And he will be miserable, even if he doesn’t know it yet.
Howie Long won’t be on the “NFL on Fox’’ set, likely a welcome break from Terry Bradshaw’s hog calling. Howie Long will be in St. Louis to watch his sons Kyle of the Bears and Chris of the Rams face each other in the Edward Jones Dome.
And he will feel miserable. Book it.
Sure, Howie Long the NFL Hall-of-Famer will feel the pride of having two sons face each other in an NFL game -- two sons each drafted in the first round, no less, higher than dad was selected.
And then the game will start and Howie Long the parent will be miserable. Guaranteed.
He will be watching one of his precious children lose an emotionally draining and physically excruciating game that wasn’t just televised but also gained a higher profile because, duh, two of Howie Long’s kids were facing each other.
If Howie Long’s kids get out of the game healthy, then Dad wins. That’s the only way. The rest will be twisted emotion, and that goes during the game and after.
I listened to Howie Long offer thoughtful answers on the subject in a compelling interview on the “Boers & Bernstein Show’’ on WSCR-AM 670 on Thursday, and while Dad didn’t say his game plan called for seeking out the son whose team loses, I think that’s the way to bet.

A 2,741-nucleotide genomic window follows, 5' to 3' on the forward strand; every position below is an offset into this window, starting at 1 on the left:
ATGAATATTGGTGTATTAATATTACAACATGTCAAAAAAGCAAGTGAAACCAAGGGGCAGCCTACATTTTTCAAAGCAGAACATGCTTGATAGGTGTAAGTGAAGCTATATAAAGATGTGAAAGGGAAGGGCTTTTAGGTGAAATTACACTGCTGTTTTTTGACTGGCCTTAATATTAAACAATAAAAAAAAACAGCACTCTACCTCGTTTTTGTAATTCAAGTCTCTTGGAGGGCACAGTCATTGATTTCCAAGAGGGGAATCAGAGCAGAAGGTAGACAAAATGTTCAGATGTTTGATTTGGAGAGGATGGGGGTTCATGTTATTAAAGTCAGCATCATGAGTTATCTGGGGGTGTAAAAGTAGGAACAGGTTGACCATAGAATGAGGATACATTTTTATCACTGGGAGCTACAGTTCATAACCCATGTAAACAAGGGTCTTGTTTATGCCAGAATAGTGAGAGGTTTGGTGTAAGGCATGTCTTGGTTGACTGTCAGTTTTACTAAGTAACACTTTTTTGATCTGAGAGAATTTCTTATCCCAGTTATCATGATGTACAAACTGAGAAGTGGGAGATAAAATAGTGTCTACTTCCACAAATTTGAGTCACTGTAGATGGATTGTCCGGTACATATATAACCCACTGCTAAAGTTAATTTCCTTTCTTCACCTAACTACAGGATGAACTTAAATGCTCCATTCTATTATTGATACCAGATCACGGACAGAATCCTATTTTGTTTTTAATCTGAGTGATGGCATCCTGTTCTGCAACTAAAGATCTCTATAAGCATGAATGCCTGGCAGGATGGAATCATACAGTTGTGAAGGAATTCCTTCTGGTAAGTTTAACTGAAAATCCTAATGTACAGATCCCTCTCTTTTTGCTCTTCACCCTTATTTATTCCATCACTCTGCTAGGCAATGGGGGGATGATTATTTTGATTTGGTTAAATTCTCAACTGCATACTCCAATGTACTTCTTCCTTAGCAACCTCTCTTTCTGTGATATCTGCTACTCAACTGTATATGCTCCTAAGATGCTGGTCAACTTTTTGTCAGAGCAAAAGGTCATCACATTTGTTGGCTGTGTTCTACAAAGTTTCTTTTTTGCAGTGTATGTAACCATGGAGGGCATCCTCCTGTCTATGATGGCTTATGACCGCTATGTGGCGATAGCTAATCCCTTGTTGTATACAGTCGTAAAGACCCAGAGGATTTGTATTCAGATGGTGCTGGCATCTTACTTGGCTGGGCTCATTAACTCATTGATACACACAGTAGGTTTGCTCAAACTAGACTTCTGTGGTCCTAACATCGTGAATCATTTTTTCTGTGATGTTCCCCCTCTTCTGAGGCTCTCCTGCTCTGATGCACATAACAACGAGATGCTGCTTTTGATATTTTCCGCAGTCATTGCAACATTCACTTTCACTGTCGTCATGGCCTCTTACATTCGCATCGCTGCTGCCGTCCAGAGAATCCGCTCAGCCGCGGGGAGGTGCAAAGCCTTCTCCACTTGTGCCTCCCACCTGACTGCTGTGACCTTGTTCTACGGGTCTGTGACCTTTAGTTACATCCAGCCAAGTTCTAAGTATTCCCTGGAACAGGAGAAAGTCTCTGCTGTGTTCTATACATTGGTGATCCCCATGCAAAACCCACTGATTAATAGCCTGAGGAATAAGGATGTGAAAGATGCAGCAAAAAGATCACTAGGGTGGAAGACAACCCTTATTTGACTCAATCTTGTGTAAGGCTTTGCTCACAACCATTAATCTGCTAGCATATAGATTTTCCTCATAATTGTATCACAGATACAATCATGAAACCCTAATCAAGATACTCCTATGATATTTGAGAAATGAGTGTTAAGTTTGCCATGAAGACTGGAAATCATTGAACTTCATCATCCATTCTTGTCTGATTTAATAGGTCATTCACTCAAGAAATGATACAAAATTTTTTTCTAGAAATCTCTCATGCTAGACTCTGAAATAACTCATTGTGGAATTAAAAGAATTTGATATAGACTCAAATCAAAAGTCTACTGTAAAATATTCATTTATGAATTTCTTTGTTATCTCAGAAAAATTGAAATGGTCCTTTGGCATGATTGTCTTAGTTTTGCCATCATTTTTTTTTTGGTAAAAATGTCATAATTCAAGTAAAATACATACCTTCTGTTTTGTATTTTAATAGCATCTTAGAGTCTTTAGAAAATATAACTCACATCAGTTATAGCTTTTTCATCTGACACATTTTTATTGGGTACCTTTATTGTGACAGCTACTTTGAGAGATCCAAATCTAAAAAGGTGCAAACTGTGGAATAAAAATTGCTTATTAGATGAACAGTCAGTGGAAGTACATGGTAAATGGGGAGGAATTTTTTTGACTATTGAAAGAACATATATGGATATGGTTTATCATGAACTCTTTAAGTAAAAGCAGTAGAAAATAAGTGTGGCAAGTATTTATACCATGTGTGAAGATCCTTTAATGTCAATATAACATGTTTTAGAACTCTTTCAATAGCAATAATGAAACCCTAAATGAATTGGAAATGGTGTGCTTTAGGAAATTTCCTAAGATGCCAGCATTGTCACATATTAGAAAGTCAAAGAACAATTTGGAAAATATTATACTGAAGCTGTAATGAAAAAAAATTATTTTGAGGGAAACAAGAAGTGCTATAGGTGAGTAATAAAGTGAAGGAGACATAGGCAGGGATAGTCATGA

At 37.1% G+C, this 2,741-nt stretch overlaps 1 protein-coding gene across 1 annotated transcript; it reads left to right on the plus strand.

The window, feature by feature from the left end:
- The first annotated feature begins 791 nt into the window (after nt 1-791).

Howie Long said he ascribes to a belief that co-host Dan Bernstein repeated: You’re only as happy as your saddest child.
If you’re not a parent, you think it’s a depressing line.
If you’re a parent, you’ve been nodding all along.
As I recall when Peyton and Eli Manning first played each other, Archie and Olivia left their seats after the final gun and looked to first console the child that lost.
When Jim and John Harbaugh first faced each other as coaches in Baltimore on Thanksgiving in 2011, Mom and Dad couldn’t bear to sit in the stands. Instead, Jack and Jackie chose to hole up in an office in the stadium to watch the game on TV.
Think about that: Papa Harbaugh is a former football coach --- John Elway played for him at Stanford -- so you would think having two sons stand on NFL sidelines would bring the greatest satisfaction.
And Dad couldn’t sit in the stands.
Something else that wise people say to those of you who aren’t parents or have very young children: little kids, little problems; big kids, big problems.
And National Football League kids, national TV problems.
Tough racket, parenting. By the time you figure out what a trap it is, you realize you forgot to save the receipt so you can’t even take the kid back.
That’s why I believe the best adage is this: Friends don’t let friends have children.